"I don't care if you don't charge a penny or cut utilities in half, if you don't have a job it's too high. It's a struggle. What we need to be doing now is get this job training, get our folks ready," Johnston said. "Some of the folks have to step up and take initiative... I want to make them aware of the opportunities we have now."

Johnston wants to get workers ready for the $15 to $20 an hour jobs the Covington-Newton County Chamber of Commerce is recruiting, and that's where he believes churches, civic groups, governments, the chamber and schools can partner together to fill gaps.

"I have some people tell me, ‘Well I thought you was a big conservative, Republican guy.' I do consider myself pretty conservative financially, and I have met people that wanted a hand out. And I say to them, ‘I will help you one time. But from here forward I will continue helping you as long as you go to the training class I got lined up for you. As long as you try to take the steps to improve yourself,'" Johnston said.

"If we really want to move this city forward, if we really want to improve the income per house, you can not ignore these things. We can't have just one side of this town going up like crazy and the other side not. We don't get there if we do, and that's our problem right now...For those that want to improve and find a better tomorrow. Let's go."

January is National Mentoring Month and Johnston also called on all residents to mentor a child in the school system if possible. He and his wife are new mentors. For more information about mentoring visit nonprofit Newton Mentoring's website or contact the Newton County School System directly.

Capital expenditures
Questions about whether to purchase the Norfolk Southern Railroad corridor or the Indian Creek Golf Club deserve consideration, Johnston said, and he promised that he would not bring those issues up for a vote until the council clearly knew the potential benefits and costs of each project.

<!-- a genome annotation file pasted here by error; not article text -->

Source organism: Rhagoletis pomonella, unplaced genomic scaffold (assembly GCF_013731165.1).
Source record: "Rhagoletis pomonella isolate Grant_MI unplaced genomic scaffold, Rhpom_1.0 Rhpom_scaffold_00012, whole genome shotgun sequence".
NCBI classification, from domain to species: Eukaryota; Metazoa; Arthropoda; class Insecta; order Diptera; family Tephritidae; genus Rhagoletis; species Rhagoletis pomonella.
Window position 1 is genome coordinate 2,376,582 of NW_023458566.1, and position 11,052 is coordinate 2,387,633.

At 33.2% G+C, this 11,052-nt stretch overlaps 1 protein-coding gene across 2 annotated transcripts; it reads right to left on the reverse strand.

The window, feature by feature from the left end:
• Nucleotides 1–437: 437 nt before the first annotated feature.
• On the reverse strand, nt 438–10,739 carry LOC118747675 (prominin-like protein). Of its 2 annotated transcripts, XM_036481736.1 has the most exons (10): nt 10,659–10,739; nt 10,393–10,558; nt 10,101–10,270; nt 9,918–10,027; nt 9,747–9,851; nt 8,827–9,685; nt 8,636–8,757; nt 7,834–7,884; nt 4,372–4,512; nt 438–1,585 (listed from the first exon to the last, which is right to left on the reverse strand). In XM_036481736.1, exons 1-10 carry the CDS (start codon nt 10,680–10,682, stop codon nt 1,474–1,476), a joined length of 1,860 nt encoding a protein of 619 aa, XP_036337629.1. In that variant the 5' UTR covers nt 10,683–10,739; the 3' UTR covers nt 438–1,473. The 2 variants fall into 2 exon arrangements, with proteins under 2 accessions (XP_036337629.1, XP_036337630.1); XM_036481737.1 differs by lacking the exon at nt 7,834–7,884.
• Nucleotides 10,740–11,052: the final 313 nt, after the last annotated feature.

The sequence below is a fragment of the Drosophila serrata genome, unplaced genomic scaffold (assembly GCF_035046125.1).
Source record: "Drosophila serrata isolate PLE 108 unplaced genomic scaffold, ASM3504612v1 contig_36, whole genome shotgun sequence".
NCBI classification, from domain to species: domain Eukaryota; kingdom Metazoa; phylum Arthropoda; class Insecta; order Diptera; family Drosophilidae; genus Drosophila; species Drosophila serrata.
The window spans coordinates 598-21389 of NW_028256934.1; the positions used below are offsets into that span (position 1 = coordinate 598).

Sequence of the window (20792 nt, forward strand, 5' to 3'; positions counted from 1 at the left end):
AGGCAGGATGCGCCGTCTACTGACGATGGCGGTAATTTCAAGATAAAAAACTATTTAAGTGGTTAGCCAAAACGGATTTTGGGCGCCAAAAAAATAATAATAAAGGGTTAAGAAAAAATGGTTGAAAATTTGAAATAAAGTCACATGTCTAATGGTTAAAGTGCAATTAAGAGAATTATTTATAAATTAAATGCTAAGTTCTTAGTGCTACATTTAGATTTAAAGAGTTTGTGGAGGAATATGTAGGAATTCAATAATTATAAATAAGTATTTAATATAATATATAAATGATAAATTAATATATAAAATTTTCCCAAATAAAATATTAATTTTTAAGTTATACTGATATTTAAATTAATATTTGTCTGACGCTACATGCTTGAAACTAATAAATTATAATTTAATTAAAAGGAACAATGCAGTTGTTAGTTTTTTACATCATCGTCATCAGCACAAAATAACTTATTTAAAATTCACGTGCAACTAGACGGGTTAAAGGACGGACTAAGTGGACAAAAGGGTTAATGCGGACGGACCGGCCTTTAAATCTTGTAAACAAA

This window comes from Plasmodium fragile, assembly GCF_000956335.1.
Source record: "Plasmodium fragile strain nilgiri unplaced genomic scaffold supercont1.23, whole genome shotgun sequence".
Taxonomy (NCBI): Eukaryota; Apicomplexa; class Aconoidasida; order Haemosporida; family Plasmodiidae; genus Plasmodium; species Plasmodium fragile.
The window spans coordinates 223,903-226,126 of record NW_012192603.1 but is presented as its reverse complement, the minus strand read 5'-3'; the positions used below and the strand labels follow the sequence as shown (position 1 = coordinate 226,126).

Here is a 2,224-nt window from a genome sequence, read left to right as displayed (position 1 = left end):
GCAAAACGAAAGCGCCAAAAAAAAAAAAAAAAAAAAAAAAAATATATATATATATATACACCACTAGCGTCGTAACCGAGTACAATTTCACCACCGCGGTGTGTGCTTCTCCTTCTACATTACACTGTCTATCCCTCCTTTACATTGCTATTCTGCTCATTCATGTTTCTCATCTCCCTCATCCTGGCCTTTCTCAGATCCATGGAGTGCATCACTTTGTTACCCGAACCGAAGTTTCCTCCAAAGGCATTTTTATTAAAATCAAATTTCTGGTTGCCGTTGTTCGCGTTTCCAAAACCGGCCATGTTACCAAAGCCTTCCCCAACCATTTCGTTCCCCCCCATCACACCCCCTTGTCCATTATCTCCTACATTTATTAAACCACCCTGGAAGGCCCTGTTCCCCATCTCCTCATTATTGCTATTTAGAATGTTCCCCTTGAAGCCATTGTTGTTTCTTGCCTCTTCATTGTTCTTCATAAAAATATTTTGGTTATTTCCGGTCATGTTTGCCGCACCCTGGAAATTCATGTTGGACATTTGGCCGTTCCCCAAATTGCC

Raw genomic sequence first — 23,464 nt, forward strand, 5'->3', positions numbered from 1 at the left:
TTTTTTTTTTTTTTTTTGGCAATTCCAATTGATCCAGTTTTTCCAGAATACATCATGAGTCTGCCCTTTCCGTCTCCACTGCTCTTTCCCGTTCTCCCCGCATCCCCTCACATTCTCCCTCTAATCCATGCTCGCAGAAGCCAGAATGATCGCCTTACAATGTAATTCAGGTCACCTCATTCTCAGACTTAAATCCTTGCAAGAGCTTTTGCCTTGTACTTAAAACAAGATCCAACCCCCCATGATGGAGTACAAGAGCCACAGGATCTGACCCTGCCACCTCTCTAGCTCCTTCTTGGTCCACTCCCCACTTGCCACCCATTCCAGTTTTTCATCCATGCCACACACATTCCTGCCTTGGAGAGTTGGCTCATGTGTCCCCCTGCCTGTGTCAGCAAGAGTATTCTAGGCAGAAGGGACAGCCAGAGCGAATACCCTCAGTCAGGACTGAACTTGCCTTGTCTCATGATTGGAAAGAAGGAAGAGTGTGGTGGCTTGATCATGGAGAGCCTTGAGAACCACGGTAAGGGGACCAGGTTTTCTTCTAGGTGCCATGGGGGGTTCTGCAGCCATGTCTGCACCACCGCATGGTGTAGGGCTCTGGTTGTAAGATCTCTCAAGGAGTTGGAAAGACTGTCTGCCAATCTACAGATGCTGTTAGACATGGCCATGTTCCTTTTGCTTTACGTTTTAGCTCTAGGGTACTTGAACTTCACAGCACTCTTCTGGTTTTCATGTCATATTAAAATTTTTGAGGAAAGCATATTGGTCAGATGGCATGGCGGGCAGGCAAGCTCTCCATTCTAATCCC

"If it does not benefit all the citizens of the city, I'm not interested. Period," Johnston said.

Johnston said gathering the benefits and costs before making a decision is the process he'd like to use for all capital expenses, which he said is the same way businesses make capital and investment decisions.

"That should be what makes the decision," he said. "With the way things have been handled in the past, you almost get the feeling that people think something is going to happen to them. That somebody is trying to trick them, and we have to get away form that. I want to be very open."

Retain Steve Horton
One of Johnston's final initiatives, which he's already working on, is to convince City Manager Steve Horton to stay with the city and not retire this summer like he had planned.

"I cannot think of a better mentor for me personally and a better representative for this city. He is a fine, fine man. His whole heart, soul and love is in this city, and I'm going to try to keep him around a little bit."

Johnston said he needs experienced help with the vast operations of the city, which has a budget, $120 million, about twice as large as the dental office company that Johnston and his family owned.

"My first day (on the job) I got home and my dad called. He asked ‘How did it go?' I said ‘I think I learned one thing today... I learned if I don't get in anybody's way I might be pretty successful,'" Johnston said. "There are some good people down here. They're doing a real good job. But I think we can pull some things together and work through some information more effectively."